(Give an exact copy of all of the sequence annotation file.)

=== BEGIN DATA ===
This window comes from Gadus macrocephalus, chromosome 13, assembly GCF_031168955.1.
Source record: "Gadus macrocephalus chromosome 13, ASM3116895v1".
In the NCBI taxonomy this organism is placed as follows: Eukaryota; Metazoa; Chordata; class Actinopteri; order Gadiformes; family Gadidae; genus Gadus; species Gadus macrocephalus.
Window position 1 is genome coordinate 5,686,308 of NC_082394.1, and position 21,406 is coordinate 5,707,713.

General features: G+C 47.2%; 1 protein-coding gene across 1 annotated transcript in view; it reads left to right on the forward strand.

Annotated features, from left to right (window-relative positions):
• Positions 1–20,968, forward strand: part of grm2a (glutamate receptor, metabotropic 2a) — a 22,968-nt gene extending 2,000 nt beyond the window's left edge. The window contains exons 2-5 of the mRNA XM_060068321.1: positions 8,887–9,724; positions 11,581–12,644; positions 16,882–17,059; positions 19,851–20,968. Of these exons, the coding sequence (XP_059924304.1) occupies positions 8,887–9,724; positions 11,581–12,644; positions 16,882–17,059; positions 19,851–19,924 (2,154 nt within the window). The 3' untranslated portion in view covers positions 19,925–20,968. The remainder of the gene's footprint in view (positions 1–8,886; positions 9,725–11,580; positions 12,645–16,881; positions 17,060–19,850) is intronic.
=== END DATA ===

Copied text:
This window comes from Gadus macrocephalus, chromosome 13, assembly GCF_031168955.1.
Source record: "Gadus macrocephalus chromosome 13, ASM3116895v1".
In the NCBI taxonomy this organism is placed as follows: Eukaryota; Metazoa; Chordata; class Actinopteri; order Gadiformes; family Gadidae; genus Gadus; species Gadus macrocephalus.
Window position 1 is genome coordinate 5,686,308 of NC_082394.1, and position 21,406 is coordinate 5,707,713.

General features: G+C 47.2%; 1 protein-coding gene across 1 annotated transcript in view; it reads left to right on the forward strand.

Annotated features, from left to right (window-relative positions):
• Positions 1–20,968, forward strand: part of grm2a (glutamate receptor, metabotropic 2a) — a 22,968-nt gene extending 2,000 nt beyond the window's left edge. The window contains exons 2-5 of the mRNA XM_060068321.1: positions 8,887–9,724; positions 11,581–12,644; positions 16,882–17,059; positions 19,851–20,968. Of these exons, the coding sequence (XP_059924304.1) occupies positions 8,887–9,724; positions 11,581–12,644; positions 16,882–17,059; positions 19,851–19,924 (2,154 nt within the window). The 3' untranslated portion in view covers positions 19,925–20,968. The remainder of the gene's footprint in view (positions 1–8,886; positions 9,725–11,580; positions 12,645–16,881; positions 17,060–19,850) is intronic.